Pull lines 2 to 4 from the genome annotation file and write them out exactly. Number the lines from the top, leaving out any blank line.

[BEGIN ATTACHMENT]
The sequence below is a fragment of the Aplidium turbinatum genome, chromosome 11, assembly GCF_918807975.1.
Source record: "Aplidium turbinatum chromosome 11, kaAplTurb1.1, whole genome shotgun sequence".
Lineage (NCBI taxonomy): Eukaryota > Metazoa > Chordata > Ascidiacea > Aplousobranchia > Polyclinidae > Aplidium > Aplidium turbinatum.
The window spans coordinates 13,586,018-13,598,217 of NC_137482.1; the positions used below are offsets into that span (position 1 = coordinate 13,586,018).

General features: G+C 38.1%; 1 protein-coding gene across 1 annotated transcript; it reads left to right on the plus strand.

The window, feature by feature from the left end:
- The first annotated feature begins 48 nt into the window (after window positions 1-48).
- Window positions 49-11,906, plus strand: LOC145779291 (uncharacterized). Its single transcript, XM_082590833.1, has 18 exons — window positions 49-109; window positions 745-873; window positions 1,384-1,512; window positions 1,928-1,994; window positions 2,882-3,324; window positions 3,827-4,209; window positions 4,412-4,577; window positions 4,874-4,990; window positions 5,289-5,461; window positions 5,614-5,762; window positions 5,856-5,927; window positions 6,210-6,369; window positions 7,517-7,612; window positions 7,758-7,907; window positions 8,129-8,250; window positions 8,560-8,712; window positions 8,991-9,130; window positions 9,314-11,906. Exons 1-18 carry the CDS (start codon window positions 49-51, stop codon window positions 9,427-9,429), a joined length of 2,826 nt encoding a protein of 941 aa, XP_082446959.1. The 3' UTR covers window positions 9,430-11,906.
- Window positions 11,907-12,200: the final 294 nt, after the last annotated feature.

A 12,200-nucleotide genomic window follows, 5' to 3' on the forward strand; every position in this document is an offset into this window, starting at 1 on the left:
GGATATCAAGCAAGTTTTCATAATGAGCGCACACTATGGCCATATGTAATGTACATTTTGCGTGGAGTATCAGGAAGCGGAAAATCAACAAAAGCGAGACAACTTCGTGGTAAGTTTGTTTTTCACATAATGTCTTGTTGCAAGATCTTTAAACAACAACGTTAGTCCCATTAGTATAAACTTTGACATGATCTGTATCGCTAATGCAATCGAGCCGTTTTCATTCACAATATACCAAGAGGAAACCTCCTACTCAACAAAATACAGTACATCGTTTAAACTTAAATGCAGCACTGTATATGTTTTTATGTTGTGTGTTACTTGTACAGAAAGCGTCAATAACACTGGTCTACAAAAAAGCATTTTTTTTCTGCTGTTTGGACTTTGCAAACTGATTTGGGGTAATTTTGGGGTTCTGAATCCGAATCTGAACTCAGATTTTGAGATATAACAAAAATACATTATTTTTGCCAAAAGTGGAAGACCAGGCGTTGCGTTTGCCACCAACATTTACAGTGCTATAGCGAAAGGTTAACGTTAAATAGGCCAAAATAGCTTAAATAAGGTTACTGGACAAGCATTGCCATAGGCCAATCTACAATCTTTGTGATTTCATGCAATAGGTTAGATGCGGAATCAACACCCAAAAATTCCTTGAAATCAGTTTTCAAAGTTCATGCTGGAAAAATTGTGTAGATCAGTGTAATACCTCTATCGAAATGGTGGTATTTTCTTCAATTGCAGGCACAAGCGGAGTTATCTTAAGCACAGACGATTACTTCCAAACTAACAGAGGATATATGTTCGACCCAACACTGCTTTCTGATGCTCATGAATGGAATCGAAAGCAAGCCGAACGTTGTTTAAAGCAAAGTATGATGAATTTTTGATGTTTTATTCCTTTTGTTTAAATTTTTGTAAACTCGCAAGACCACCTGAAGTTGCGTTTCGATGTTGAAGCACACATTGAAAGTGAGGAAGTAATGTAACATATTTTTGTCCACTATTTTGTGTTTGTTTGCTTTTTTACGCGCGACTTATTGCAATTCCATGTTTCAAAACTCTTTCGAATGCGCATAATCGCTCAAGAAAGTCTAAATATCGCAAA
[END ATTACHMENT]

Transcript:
Source record: "Aplidium turbinatum chromosome 11, kaAplTurb1.1, whole genome shotgun sequence".
Lineage (NCBI taxonomy): Eukaryota > Metazoa > Chordata > Ascidiacea > Aplousobranchia > Polyclinidae > Aplidium > Aplidium turbinatum.
The window spans coordinates 13,586,018-13,598,217 of NC_137482.1; the positions used below are offsets into that span (position 1 = coordinate 13,586,018).